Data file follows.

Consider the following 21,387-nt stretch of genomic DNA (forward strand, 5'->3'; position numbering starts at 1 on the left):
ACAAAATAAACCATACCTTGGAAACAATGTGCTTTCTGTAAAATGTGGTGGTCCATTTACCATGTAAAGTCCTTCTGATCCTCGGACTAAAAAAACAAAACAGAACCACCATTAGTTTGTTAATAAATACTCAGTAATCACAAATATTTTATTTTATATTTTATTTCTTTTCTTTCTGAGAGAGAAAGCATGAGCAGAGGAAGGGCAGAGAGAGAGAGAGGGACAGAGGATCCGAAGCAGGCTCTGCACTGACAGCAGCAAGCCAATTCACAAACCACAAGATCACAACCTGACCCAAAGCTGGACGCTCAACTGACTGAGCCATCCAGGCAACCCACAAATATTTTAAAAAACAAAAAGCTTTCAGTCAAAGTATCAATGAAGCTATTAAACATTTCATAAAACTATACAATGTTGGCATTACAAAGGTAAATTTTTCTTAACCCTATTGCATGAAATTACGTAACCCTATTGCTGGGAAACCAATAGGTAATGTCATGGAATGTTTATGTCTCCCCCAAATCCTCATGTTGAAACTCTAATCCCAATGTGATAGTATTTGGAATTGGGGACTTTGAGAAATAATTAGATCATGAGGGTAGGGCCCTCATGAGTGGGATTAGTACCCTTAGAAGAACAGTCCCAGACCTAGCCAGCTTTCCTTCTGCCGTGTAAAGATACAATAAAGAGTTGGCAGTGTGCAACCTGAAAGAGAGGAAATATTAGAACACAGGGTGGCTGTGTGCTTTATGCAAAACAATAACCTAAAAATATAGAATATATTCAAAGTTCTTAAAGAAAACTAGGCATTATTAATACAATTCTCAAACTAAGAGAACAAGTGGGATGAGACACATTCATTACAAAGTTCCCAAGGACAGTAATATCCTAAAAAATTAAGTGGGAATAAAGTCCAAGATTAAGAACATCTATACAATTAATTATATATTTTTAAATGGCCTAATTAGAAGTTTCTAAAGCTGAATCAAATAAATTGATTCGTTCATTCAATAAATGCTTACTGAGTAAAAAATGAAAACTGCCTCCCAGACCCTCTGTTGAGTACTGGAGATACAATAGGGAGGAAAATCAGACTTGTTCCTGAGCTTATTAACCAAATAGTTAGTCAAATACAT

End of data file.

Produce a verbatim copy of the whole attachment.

Consider the following 21,387-nt stretch of genomic DNA (forward strand, 5'->3'; position numbering starts at 1 on the left):
ACAAAATAAACCATACCTTGGAAACAATGTGCTTTCTGTAAAATGTGGTGGTCCATTTACCATGTAAAGTCCTTCTGATCCTCGGACTAAAAAAACAAAACAGAACCACCATTAGTTTGTTAATAAATACTCAGTAATCACAAATATTTTATTTTATATTTTATTTCTTTTCTTTCTGAGAGAGAAAGCATGAGCAGAGGAAGGGCAGAGAGAGAGAGAGGGACAGAGGATCCGAAGCAGGCTCTGCACTGACAGCAGCAAGCCAATTCACAAACCACAAGATCACAACCTGACCCAAAGCTGGACGCTCAACTGACTGAGCCATCCAGGCAACCCACAAATATTTTAAAAAACAAAAAGCTTTCAGTCAAAGTATCAATGAAGCTATTAAACATTTCATAAAACTATACAATGTTGGCATTACAAAGGTAAATTTTTCTTAACCCTATTGCATGAAATTACGTAACCCTATTGCTGGGAAACCAATAGGTAATGTCATGGAATGTTTATGTCTCCCCCAAATCCTCATGTTGAAACTCTAATCCCAATGTGATAGTATTTGGAATTGGGGACTTTGAGAAATAATTAGATCATGAGGGTAGGGCCCTCATGAGTGGGATTAGTACCCTTAGAAGAACAGTCCCAGACCTAGCCAGCTTTCCTTCTGCCGTGTAAAGATACAATAAAGAGTTGGCAGTGTGCAACCTGAAAGAGAGGAAATATTAGAACACAGGGTGGCTGTGTGCTTTATGCAAAACAATAACCTAAAAATATAGAATATATTCAAAGTTCTTAAAGAAAACTAGGCATTATTAATACAATTCTCAAACTAAGAGAACAAGTGGGATGAGACACATTCATTACAAAGTTCCCAAGGACAGTAATATCCTAAAAAATTAAGTGGGAATAAAGTCCAAGATTAAGAACATCTATACAATTAATTATATATTTTTAAATGGCCTAATTAGAAGTTTCTAAAGCTGAATCAAATAAATTGATTCGTTCATTCAATAAATGCTTACTGAGTAAAAAATGAAAACTGCCTCCCAGACCCTCTGTTGAGTACTGGAGATACAATAGGGAGGAAAATCAGACTTGTTCCTGAGCTTATTAACCAAATAGTTAGTCAAATACAT